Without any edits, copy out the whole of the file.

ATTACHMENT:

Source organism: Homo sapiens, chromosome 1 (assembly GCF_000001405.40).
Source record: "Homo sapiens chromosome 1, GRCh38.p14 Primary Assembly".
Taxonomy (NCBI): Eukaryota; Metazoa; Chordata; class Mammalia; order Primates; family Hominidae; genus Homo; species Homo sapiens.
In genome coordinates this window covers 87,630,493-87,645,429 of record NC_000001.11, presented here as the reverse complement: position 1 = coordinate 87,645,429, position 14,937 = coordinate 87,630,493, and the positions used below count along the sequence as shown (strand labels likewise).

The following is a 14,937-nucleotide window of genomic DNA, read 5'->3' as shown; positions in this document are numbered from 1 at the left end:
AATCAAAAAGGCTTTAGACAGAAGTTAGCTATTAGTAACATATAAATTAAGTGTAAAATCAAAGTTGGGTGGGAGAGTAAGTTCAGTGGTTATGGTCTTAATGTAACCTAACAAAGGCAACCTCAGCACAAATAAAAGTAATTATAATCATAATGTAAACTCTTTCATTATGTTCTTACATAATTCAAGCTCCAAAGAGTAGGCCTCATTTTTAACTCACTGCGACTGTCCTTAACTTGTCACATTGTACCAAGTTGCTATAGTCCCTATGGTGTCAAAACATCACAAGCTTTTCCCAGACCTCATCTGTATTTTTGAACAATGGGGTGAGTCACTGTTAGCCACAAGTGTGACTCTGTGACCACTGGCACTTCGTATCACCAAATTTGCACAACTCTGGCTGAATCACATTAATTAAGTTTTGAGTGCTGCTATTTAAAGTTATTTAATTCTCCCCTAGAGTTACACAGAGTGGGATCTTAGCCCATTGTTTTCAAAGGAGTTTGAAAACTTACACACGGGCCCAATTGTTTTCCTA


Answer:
Source organism: Homo sapiens, chromosome 1 (assembly GCF_000001405.40).
Source record: "Homo sapiens chromosome 1, GRCh38.p14 Primary Assembly".
Taxonomy (NCBI): Eukaryota; Metazoa; Chordata; class Mammalia; order Primates; family Hominidae; genus Homo; species Homo sapiens.
In genome coordinates this window covers 87,630,493-87,645,429 of record NC_000001.11, presented here as the reverse complement: position 1 = coordinate 87,645,429, position 14,937 = coordinate 87,630,493, and the positions used below count along the sequence as shown (strand labels likewise).

The following is a 14,937-nucleotide window of genomic DNA, read 5'->3' as shown; positions in this document are numbered from 1 at the left end:
AATCAAAAAGGCTTTAGACAGAAGTTAGCTATTAGTAACATATAAATTAAGTGTAAAATCAAAGTTGGGTGGGAGAGTAAGTTCAGTGGTTATGGTCTTAATGTAACCTAACAAAGGCAACCTCAGCACAAATAAAAGTAATTATAATCATAATGTAAACTCTTTCATTATGTTCTTACATAATTCAAGCTCCAAAGAGTAGGCCTCATTTTTAACTCACTGCGACTGTCCTTAACTTGTCACATTGTACCAAGTTGCTATAGTCCCTATGGTGTCAAAACATCACAAGCTTTTCCCAGACCTCATCTGTATTTTTGAACAATGGGGTGAGTCACTGTTAGCCACAAGTGTGACTCTGTGACCACTGGCACTTCGTATCACCAAATTTGCACAACTCTGGCTGAATCACATTAATTAAGTTTTGAGTGCTGCTATTTAAAGTTATTTAATTCTCCCCTAGAGTTACACAGAGTGGGATCTTAGCCCATTGTTTTCAAAGGAGTTTGAAAACTTACACACGGGCCCAATTGTTTTCCTA